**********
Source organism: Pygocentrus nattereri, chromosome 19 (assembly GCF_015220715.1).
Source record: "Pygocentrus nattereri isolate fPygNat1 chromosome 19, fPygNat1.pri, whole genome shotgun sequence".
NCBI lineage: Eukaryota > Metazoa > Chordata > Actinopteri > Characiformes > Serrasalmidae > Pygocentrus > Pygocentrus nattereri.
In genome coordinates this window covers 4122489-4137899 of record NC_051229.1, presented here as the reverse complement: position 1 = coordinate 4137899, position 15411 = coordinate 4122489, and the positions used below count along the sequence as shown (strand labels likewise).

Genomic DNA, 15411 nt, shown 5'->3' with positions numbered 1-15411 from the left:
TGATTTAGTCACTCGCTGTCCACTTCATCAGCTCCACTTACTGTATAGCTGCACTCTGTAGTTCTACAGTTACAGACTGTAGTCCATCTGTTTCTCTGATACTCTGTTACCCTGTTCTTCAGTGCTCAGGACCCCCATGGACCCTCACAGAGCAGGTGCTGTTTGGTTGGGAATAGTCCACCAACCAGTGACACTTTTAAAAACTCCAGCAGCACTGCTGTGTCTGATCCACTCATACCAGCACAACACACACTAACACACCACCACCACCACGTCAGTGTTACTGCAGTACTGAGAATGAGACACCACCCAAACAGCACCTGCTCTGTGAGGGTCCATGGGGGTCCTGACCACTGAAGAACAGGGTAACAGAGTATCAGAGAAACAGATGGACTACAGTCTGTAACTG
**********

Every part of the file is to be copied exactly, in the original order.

Source organism: Pygocentrus nattereri, chromosome 19 (assembly GCF_015220715.1).
Source record: "Pygocentrus nattereri isolate fPygNat1 chromosome 19, fPygNat1.pri, whole genome shotgun sequence".
NCBI lineage: Eukaryota > Metazoa > Chordata > Actinopteri > Characiformes > Serrasalmidae > Pygocentrus > Pygocentrus nattereri.
In genome coordinates this window covers 4122489-4137899 of record NC_051229.1, presented here as the reverse complement: position 1 = coordinate 4137899, position 15411 = coordinate 4122489, and the positions used below count along the sequence as shown (strand labels likewise).

Genomic DNA, 15411 nt, shown 5'->3' with positions numbered 1-15411 from the left:
TGATTTAGTCACTCGCTGTCCACTTCATCAGCTCCACTTACTGTATAGCTGCACTCTGTAGTTCTACAGTTACAGACTGTAGTCCATCTGTTTCTCTGATACTCTGTTACCCTGTTCTTCAGTGCTCAGGACCCCCATGGACCCTCACAGAGCAGGTGCTGTTTGGTTGGGAATAGTCCACCAACCAGTGACACTTTTAAAAACTCCAGCAGCACTGCTGTGTCTGATCCACTCATACCAGCACAACACACACTAACACACCACCACCACCACGTCAGTGTTACTGCAGTACTGAGAATGAGACACCACCCAAACAGCACCTGCTCTGTGAGGGTCCATGGGGGTCCTGACCACTGAAGAACAGGGTAACAGAGTATCAGAGAAACAGATGGACTACAGTCTGTAACTG